Bobby turned his back to his Dad and pulled his covers up to his ears.

“Bobby.”

Bobby closed his eyes very tightly. After a few moments, he heard his door close tightly and his Dad walked back down the hall. Bobby lay in bed feeling anger surge through him, but he actually fell asleep rather quickly.

 

Bobby’s Dad never came and got him out of bed. The next morning Bobby got up and went downstairs. His Mom was sitting at the counter in the kitchen looking through an address book, making notes. She didn’t look up when Bobby came in, his Spider-Man pajamas half twisted around his little body. “Good morning Mom,” he said.

“Good morning Bobby,” she responded, without looking up.

Bobby stood there for a moment, waiting for more. An offer of cereal, a hug, a ‘what would you like to do today?’ anything. When it didn’t come he went to the refrigerator and got out the orange juice.

Mom’s phone rang and she answered it before the first tone finished. “Hi Mary,” she said.

Bobby pulled one of the breakfast bar stools over to the cabinets to climb up and get a glass, something he was never supposed to do. He was short for his age. He hated the fact that he couldn’t yet reach the lowest cabinet shelves on his own. His Mom didn’t look up.

“We’re keeping it together,” she said. “I think we’re all still in shock.”

The stool wobbled as Bobby began his climb.

“He was just being a kid,” she continued. “They were riding their bikes down by the river. Some of them had skateboards. I guess they built a ramp on the footbridge and were launching themselves into the water. It was so hot yesterday.”

Bobby was kneeling on the seat, using one hand to steady himself on the back of the stool, and reaching with the other to open the cabinet. Mom was listening on the phone, making a list of names on a pad in front of her. As Bobby pushed himself up using the back of the stool, it wobbled. He paused to steady himself.

“The divers said his jeans got caught in the chain, and the bike tire hit the bottom, the river’s not that deep there, got wedged between some rocks and the mud on the bottom,” said Mom, her voice breaking a little. “The boys said they thought he was goofing around and no one jumped in to find him right away.” A pause. “How do you think they’re doing? Adam Koblewski hasn’t spoken more than a few words. He’s the one who finally jumped in to see what was wrong. I think he almost drowned trying to pull Jimmy out.”

Just as she said that, Bobby was pulling the glass from the shelf, but he looked over at his now crying Mom, trying to absorb this new detail from yesterday’s events, and the stool swiveled, tipped, he quickly moved his reaching arm to find a stable surface, and the glass flew, the stool fell, and Bobby crashed down, glass shattered.

“Let me call you back,” said his Mom, already up and moving toward Bobby.

He started crying immediately, more scared than hurt, even though it was a pretty bad fall.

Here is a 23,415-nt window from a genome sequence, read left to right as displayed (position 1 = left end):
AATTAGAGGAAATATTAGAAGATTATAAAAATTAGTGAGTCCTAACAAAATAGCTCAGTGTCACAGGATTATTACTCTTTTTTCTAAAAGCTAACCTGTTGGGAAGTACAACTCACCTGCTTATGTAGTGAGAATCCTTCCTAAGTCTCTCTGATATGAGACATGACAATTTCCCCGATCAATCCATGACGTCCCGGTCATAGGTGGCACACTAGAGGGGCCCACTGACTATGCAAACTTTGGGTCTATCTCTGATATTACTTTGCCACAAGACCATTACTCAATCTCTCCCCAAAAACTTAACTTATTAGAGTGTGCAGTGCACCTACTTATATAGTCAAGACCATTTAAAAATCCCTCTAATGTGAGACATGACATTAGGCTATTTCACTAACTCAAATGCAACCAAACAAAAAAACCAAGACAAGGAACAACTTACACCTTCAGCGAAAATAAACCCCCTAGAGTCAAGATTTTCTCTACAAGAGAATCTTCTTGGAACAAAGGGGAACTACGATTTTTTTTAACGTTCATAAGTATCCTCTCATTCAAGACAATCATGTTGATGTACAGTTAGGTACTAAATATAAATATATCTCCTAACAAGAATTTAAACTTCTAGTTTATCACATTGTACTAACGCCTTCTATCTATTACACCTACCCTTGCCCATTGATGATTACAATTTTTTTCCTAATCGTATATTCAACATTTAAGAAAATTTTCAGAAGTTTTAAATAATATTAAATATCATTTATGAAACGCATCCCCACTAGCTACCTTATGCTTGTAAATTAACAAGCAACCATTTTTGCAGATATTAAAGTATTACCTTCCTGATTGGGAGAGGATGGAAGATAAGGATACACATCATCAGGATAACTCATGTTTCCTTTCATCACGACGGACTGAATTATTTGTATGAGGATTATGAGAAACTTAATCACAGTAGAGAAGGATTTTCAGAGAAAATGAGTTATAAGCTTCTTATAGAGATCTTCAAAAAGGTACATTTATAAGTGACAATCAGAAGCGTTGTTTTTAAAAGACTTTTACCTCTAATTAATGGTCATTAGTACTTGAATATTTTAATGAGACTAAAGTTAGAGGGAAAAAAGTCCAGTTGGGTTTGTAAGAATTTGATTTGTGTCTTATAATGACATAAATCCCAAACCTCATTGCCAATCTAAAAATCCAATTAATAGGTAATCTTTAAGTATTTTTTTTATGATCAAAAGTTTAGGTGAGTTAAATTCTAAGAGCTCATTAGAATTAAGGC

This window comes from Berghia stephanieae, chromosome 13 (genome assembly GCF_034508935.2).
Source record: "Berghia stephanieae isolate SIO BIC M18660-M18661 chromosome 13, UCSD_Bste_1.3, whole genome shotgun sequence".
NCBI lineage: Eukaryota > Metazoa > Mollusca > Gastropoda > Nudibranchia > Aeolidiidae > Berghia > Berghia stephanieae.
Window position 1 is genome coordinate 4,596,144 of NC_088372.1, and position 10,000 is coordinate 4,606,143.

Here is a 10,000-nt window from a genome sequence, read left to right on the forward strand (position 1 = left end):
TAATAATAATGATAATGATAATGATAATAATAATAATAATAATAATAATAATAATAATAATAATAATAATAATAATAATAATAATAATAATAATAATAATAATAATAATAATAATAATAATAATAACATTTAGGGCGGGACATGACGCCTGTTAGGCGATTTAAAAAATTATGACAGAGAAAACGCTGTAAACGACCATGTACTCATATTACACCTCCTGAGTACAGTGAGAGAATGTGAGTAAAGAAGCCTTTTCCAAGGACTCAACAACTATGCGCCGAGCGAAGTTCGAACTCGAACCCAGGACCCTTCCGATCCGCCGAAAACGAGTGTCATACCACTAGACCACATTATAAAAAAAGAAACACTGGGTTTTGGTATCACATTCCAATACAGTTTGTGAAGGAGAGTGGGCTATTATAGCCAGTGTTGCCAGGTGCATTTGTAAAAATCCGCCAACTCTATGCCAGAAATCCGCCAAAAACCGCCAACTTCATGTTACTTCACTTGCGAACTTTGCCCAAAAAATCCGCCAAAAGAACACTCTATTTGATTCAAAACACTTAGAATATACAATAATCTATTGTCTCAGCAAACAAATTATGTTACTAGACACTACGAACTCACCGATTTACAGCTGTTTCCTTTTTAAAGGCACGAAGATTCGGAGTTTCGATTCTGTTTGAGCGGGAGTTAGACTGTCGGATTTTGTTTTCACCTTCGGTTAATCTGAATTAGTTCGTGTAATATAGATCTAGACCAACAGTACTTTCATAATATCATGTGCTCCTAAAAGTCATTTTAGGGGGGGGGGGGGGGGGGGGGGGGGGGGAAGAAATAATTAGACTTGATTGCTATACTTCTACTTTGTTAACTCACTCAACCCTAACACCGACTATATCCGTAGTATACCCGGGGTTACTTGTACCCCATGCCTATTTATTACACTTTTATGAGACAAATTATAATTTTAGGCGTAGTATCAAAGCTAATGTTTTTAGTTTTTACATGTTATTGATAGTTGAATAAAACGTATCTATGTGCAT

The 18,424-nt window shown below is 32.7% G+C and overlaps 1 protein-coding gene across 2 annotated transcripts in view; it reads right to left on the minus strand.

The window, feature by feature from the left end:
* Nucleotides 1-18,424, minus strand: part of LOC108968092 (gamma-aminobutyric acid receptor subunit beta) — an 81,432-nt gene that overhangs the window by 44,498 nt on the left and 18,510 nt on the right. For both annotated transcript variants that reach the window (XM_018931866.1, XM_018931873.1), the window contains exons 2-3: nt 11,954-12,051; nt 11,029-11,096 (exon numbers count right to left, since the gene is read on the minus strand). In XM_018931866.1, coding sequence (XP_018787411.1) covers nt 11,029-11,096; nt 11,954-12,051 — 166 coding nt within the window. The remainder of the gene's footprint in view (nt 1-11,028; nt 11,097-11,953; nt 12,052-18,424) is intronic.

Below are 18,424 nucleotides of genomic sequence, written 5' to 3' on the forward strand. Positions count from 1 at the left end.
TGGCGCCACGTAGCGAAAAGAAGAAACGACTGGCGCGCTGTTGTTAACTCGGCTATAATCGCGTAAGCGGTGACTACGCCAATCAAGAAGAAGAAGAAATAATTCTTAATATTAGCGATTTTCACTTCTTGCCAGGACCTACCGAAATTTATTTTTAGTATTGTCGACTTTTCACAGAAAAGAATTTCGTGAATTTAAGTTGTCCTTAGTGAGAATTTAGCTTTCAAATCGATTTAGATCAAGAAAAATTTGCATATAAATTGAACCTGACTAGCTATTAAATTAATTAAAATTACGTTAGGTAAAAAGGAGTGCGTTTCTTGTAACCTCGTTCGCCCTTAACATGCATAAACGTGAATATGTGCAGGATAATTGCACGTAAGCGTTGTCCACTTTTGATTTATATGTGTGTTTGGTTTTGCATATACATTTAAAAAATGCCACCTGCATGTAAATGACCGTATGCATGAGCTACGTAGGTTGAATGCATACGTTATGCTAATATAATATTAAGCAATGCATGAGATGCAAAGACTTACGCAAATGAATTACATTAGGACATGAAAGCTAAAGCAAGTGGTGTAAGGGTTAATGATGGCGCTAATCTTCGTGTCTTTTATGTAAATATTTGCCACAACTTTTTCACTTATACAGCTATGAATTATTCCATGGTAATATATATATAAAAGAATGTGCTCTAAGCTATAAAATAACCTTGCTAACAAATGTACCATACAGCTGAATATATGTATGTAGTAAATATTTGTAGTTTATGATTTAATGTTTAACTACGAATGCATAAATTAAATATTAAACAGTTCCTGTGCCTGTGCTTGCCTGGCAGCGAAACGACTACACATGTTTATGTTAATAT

“What are you doing?!?” screamed Mom, before she was even clear on what had just happened or whether Bobby was okay or not.

“I wanted orange juice,” he said, sobbing.

Bobby’s Mom sat down on the floor and hugged Bobby, hard. His face pressed hard to her breast, he felt her spasms and she began to cry too. She squeezed tighter. “You’re hurting me,” he tried to say, but it came out muffled.

She held him like that for a minute. Both of them crying until their eyes were red.

 

That night Bobby had nightmares about drowning. He could not get the image out of his head, Jimmy from next door, struggling at the bottom of the river. Jimmy was big. He was in high school. He drove a car and listened to loud, angry music. Jimmy was strong. But in Bobby’s dream, it was Bobby who had to dive in to try to save him. He was there on the side of the river, and all the other kids were staring at the water. In the dream, everyone knew Jimmy was drowning, they weren’t confused, or thinking Jimmy was playing with them, they were just waiting. Bobby was crying and then his Dad was next to him saying “You’re supposed to be growing up son, and you’re acting like a baby.” In the dream, Bobby understood his Dad wanted him to dive in and save Jimmy, but Bobby was scared. His Mom was there on her phone, sobbing silently. Julia was staring at Bobby, her make-up running down her face. Then Bobby walked into the river, and as he dove under, he thought it odd that it was so bright under the surface, the water was clear, and it seemed like lights were on somewhere. And then he saw Jimmy, and knew he was already dead, floating straight up, right ankle stuck in the gears of his bicycle, body rigid, neck bent, eyes open and upward, like the image of a man hanging had been spun around and the world above the water was pulling on the body with a force stronger than gravity…

 

Over the next few days Bobby moped around more than anything else. His Mom and Dad thought that the tragedy had finally sunk in for Bobby and tried to talk to him about it, but Bobby didn’t want to talk about it. He spent most of his time in his reading chair in his room. Bobby did understand what had happened, and he was horrified by it, but he was still mourning his birthday party more than he was mourning Jimmy. And he was ashamed. He didn’t want to talk to his parents about it, because he felt ready to lash out, and a sense of self-preservation told him this would not be a good idea. So he stayed in his room and avoided conversation.